The Cary Arms in Babbacombe has fine sea views and a varied menu. Stacey Sheppard savours both on a fine summer’s evening
20 August 2012
We couldn’t have picked a better day to visit the Cary Arms in Babbacombe. It was a gorgeous evening and the outside dining area was full of families soaking up the late evening sunshine, while enjoying their dinner and taking in the beautiful views that stretch from one end of the bay to the other.
When I arrived with my father, we were greeted by the friendly and hospitable Jen Podmore, General Manager at The Cary Arms, who showed us to the best table in the house. Perched high above the sea overlooking Babbacombe Bay, the Captain’s Table is an octagonal seating area shaded by a large umbrella and has superb, panoramic sea views. What a spot to dine from! We couldn’t wait!
We consulted the menu and were impressed by the selection on offer, so what to eat was not an easy choice to make. Ben Kingdon is Head Chef at The Cary Arms, he has a love of local fresh food, using only quality local, seasonal produce in his menus, and it shows.
The menu at The Cary Arms is not extensive but has a good variety of dishes. I opted for the Devon crab and smoked salmon cocktail in a Bloody Mary sauce, with pickled lemons and granary bread to start. So much more than your average cocktail, the sauce packed a real punch with the addition of chilli powder and paprika, and the juice of the pickled lemons added a zingy contrast.
For my main course I chose pan-fried sea trout served on sautéed potatoes with samphire, finished in a basil pesto. The succulent fish was paired perfectly flavour-wise with the tasty pesto.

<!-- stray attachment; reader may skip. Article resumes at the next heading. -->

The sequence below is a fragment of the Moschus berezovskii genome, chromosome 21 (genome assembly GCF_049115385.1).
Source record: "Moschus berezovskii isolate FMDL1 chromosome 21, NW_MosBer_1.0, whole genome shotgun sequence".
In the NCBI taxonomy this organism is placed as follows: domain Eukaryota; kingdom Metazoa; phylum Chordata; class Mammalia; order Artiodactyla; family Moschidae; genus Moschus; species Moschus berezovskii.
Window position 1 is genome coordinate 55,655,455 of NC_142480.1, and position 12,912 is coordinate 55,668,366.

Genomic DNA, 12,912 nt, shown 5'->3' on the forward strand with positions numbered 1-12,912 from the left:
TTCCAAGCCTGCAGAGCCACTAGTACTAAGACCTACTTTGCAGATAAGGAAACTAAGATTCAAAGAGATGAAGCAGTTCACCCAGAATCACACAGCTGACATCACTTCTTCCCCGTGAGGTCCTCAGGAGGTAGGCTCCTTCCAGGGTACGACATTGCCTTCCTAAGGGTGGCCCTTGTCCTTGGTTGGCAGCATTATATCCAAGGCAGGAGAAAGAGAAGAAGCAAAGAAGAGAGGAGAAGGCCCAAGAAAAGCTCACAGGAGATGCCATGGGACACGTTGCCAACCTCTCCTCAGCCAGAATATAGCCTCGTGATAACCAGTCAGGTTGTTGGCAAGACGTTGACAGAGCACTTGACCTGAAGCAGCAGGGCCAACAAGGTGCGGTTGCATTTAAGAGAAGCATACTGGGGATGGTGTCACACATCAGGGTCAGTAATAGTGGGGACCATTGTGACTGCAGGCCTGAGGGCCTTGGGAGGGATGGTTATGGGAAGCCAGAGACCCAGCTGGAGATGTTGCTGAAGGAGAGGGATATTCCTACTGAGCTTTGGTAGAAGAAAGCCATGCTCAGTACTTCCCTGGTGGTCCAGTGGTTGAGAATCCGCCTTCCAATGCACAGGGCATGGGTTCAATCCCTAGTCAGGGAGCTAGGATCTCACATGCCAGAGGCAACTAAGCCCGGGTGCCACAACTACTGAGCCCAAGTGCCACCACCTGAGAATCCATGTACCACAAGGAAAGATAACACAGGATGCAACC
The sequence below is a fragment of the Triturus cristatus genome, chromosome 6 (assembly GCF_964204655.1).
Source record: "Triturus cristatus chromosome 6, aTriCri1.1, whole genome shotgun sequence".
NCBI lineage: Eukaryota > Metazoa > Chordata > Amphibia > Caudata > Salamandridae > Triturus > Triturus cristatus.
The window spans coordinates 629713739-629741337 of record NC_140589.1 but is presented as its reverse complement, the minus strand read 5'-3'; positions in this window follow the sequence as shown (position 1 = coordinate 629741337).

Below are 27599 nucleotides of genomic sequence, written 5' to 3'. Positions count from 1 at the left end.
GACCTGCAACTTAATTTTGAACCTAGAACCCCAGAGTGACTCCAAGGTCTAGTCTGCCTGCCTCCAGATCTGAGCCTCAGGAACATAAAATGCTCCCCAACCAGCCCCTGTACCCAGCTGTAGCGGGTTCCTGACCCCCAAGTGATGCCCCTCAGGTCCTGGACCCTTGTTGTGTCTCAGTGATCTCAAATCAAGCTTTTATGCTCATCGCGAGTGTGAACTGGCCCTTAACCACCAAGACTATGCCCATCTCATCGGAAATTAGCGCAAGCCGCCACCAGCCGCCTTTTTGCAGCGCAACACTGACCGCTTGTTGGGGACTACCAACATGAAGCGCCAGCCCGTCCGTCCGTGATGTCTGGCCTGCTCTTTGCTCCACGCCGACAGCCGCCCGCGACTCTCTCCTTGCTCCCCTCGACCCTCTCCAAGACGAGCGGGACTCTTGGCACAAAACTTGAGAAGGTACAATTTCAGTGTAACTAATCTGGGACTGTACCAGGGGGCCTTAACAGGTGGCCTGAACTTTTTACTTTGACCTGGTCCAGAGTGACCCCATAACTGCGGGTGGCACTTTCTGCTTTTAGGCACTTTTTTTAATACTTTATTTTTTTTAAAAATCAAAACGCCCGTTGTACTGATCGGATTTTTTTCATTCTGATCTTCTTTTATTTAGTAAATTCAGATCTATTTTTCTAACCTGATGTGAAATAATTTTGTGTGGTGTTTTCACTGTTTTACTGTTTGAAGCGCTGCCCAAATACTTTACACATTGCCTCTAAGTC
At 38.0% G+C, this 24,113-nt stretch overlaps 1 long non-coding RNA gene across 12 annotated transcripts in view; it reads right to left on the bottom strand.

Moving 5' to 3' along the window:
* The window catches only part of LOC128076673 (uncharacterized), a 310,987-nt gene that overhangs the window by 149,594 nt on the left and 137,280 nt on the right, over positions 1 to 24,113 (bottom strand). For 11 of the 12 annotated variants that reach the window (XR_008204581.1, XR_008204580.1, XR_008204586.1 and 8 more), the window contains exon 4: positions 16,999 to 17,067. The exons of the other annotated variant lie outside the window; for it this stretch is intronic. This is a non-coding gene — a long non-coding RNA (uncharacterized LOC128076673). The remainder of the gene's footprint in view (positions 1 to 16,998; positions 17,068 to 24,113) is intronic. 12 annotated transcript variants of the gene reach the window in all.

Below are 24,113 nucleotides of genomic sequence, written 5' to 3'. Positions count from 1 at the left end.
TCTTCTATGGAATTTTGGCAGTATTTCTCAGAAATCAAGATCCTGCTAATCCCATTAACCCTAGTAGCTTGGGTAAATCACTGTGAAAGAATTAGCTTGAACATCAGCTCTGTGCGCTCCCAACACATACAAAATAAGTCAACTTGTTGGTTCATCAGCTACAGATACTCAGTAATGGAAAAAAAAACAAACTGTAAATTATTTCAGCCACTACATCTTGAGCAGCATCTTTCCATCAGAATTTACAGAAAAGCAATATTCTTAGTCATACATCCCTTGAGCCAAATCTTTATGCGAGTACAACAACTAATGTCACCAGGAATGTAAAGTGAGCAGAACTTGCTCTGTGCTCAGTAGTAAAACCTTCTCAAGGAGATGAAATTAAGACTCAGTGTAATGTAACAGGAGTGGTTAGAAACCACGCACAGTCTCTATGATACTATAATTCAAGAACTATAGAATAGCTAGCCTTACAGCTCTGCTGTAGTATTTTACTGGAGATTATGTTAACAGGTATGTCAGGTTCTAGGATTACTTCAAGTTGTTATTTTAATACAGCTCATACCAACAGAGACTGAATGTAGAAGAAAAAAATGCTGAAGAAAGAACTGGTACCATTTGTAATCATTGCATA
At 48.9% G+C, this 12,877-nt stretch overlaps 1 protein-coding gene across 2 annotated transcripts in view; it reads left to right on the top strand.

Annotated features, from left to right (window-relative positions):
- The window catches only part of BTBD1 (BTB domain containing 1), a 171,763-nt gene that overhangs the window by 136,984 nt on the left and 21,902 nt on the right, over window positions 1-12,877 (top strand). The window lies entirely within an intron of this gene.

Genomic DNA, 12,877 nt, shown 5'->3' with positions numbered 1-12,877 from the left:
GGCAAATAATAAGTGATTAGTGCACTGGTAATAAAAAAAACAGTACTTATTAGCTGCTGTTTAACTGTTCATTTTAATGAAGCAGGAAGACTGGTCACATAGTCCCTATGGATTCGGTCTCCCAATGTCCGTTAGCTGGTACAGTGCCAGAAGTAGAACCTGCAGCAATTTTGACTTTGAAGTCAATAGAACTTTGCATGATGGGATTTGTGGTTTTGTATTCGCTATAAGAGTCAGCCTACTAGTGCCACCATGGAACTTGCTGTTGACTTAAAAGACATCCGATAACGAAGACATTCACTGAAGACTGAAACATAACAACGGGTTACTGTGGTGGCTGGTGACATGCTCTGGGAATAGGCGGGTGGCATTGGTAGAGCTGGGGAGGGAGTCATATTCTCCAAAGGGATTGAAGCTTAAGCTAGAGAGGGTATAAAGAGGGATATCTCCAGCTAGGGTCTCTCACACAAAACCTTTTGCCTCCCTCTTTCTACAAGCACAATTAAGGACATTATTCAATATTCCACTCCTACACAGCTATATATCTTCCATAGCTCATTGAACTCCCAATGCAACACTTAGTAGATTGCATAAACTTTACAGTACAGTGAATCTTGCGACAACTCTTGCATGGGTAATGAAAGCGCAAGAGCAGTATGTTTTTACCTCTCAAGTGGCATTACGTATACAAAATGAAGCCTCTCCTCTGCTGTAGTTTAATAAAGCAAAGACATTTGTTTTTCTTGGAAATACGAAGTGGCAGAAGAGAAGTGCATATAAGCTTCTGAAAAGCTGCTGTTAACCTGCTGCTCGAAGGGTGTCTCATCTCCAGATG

My father opted for the buffalo mozzarella, vine tomatoes and basil finished with olive oil. The presentation was impressive – a colourful array of fresh and tasty ingredients came piled in beautiful layers. For the main course, he chose the Devon loin of lamb, served on crushed tapenade potatoes, with aubergine and anchovy puree and broad beans. He described the lamb as ‘melt-in-your-mouth tender’ and said that the puree added an unusual and unexpected flavour to the dish.
The choice of dessert was a far easier one for us both. I opted for the West Country cheese board, accompanied by oat biscuits and chutney, while dad relished the vanilla bean pannacotta with marinated strawberries & balsamic. This summery dish he said, was creamy and velvety without being too rich.
We watched the sun going down behind the cliffs and there was no shortage of activity on the water to hold our attention. From groups fishing and youngsters swimming in the sea, to boats bobbing round the bay, the view really did make this the most spectacular al fresco dining experience.
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